The risk of cutting expenses

As most of you who read this column are aware, I present more than 100 seminars annually to dentists and staff throughout the United States. This has given me a great opportunity to speak with thousands of dentists each year and understand their perspectives on trends in dentistry, the future of dentistry, and the best ways to achieve success. The Levin Group also cosponsors the Dental Practice of the Year Award with Dental Economics. This gives us an additional opportunity to meet with many of

Roger Levin, DDS, MBA

As most of you who read this column are aware, I present more than 100 seminars annually to dentists and staff throughout the United States. This has given me a great opportunity to speak with thousands of dentists each year and understand their perspectives on trends in dentistry, the future of dentistry, and the best ways to achieve success. The Levin Group also cosponsors the Dental Practice of the Year Award with Dental Economics. This gives us an additional opportunity to meet with many of the most successful practices in the country and understand their formulas for growth and achievement.

One interesting observation that has been recurring in my conversations with many dentists is the subject of overhead, including budget cuts and practice investment. I have noticed that many dentists are very concerned about overhead and expenses, as they should be. In fact, Levin Group clients goes through a budgeting process to better understand how to allocate the financial resources available to their practices. However, some dentists do not fully understand the ramifications of keeping overhead low and cutting back constantly on practice investment.

Smart spending

You can`t cut your way to success! Every good CEO knows that you have to keep costs in line. However, you can reach a point where you literally are choking the potential growth of the business. Many dentists have been so stringent in keeping their spending low that they do not realize that they are hindering the potential growth of the practice.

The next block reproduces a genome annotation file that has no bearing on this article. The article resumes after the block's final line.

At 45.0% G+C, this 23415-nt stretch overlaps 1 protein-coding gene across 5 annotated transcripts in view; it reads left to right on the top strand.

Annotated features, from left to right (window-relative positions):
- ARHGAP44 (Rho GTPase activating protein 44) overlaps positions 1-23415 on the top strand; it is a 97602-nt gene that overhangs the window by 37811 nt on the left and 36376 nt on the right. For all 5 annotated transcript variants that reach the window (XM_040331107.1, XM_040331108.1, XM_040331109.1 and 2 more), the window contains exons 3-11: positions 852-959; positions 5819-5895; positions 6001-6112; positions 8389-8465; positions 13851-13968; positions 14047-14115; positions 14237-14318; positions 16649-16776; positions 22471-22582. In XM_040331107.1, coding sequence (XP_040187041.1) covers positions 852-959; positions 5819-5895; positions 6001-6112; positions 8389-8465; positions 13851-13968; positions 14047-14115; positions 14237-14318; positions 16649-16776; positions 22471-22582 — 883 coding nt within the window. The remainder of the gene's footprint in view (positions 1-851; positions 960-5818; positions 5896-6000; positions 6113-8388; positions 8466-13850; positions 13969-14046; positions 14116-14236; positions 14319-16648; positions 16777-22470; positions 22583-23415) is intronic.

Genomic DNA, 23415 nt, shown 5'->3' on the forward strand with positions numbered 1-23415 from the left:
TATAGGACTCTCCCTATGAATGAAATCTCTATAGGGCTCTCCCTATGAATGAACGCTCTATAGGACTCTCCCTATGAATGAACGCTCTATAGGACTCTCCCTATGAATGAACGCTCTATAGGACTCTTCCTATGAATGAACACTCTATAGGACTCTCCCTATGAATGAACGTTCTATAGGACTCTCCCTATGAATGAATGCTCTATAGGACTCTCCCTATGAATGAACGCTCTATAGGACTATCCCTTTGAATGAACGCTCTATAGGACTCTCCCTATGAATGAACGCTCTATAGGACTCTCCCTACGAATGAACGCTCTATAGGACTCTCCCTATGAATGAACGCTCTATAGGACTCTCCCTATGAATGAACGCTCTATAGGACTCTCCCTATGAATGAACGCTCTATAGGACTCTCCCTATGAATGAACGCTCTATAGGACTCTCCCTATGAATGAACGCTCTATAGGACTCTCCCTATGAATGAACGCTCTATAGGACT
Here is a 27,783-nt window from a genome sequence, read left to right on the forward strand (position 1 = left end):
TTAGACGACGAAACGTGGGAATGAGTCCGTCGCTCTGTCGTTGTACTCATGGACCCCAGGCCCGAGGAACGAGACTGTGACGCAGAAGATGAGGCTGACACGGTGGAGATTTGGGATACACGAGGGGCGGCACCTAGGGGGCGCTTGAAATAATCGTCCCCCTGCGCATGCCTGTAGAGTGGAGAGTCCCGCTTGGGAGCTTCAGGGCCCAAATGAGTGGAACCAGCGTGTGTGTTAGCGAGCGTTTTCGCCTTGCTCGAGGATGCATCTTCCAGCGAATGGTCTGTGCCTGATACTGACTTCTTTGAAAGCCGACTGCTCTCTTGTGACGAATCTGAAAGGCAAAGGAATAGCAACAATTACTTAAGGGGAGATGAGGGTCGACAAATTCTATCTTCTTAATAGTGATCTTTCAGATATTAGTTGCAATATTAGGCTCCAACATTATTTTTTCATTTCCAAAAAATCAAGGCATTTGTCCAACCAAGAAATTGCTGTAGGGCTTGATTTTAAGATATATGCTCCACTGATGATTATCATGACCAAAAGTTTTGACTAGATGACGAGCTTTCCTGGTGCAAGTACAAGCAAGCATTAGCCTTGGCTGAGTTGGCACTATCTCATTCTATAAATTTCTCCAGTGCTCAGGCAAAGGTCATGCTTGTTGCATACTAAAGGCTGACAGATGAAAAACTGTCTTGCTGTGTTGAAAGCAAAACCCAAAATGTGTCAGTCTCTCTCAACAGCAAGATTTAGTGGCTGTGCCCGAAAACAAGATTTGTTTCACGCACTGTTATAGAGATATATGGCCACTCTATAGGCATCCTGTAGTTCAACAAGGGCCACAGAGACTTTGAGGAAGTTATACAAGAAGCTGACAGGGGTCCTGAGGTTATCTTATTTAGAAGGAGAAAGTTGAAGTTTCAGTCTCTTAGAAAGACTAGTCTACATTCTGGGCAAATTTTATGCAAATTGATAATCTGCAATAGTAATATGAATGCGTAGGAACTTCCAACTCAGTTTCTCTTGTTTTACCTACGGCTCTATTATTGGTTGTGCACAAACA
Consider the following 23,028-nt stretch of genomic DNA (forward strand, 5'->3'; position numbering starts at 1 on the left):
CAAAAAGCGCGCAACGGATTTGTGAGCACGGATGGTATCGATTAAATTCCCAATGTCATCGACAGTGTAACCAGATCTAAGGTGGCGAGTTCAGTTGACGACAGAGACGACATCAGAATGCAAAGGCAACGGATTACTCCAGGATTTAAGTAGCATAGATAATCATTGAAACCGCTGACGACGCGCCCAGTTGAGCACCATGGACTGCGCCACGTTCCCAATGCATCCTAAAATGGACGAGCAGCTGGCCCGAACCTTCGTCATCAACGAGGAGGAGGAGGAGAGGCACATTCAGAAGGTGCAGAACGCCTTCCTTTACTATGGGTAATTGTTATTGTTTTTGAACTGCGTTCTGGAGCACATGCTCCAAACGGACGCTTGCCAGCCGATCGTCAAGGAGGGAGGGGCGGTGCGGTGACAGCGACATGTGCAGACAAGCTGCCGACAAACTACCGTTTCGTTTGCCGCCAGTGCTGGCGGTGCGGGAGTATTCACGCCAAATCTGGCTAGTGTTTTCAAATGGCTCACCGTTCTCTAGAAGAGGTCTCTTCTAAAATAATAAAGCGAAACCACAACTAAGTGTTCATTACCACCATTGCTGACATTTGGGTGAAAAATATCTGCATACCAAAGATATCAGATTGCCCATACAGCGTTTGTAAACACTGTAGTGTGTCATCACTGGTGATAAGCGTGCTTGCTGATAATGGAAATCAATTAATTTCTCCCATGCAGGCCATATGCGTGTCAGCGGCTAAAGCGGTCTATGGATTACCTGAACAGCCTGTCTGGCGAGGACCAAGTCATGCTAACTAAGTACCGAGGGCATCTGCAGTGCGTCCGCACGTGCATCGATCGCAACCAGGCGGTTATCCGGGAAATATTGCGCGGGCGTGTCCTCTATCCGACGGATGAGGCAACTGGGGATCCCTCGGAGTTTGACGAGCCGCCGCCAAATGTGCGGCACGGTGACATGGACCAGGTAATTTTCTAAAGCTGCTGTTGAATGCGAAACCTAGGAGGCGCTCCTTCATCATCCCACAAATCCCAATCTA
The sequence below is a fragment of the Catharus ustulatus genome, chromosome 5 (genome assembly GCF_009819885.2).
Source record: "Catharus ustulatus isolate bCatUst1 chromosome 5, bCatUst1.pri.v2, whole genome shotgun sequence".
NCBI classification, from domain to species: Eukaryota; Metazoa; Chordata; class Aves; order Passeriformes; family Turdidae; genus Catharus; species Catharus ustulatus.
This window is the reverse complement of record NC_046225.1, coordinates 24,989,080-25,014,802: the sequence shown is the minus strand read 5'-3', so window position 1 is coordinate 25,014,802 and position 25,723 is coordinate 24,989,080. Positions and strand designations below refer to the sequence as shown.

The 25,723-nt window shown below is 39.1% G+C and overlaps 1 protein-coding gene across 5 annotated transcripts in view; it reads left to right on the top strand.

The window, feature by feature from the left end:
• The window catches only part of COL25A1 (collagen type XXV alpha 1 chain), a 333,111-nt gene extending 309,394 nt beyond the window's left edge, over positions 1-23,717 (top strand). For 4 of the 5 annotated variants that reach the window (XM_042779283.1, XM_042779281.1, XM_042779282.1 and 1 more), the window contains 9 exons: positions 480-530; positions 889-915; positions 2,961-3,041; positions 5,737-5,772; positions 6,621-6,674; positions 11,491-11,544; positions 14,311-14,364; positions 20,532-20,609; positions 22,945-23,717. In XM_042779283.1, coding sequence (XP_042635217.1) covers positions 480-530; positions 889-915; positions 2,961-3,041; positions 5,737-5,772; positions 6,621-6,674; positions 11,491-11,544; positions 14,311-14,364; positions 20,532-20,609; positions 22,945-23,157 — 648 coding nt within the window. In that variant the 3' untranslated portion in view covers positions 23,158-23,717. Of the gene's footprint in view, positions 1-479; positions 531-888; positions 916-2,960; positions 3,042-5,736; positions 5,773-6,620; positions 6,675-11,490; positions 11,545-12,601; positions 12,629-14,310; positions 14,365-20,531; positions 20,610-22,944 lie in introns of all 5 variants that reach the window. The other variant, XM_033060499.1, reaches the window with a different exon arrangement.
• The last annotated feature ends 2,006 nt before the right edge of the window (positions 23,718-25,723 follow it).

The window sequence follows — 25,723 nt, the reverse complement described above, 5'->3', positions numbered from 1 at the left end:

Your practice is a business. As a business, it requires fuel to go forward. In this case, the fuel is practice investment. Every dentist needs to analyze every growth opportunity. These opportunities may come in the form of new services, new equipment, new technology, new marketing, additional staff members, additional operatories, or even a new office facility and location.

There probably are hundreds of opportunities to invest in a practice, and some have greater impact than others do. Some dentists, though, make the wrong choices and do not receive a return on their investments. In fact, they lose money. Others make no choices, but try to keep overhead low as a success strategy. Unfortunately, keeping overhead low will not build a practice. Some practices that claim to have very low overhead also have very low production and profitability. What they do not realize is that their total profit is suffering severely and that they are killing the golden goose slowly by not investing, modernizing, and expanding their offices.

Investing in yourself

This column is not long enough for me to tell you which investments to make. Investing in the practice is a planning issue on which you must work diligently to identify the best opportunities. Expose yourself to the many opportunities that face dental practices every day and decide which will provide the most significant and most immediate return on investment.

The old adage, it takes money to make money, is true. If you are so stringent with your overhead and follow a philosophy of cutting back expenses, regardless of the long-term effect, you will find that you have low expenses and low profit at the same time. Pick your practice investments wisely, and watch your practice grow!

Roger P. Levin, DDS, MBA, president and CEO of The Levin Group and the Levin Advanced Learning Institute, provides worldwide leadership in dental management and marketing for general dentists, specialists, and dental-products companies.

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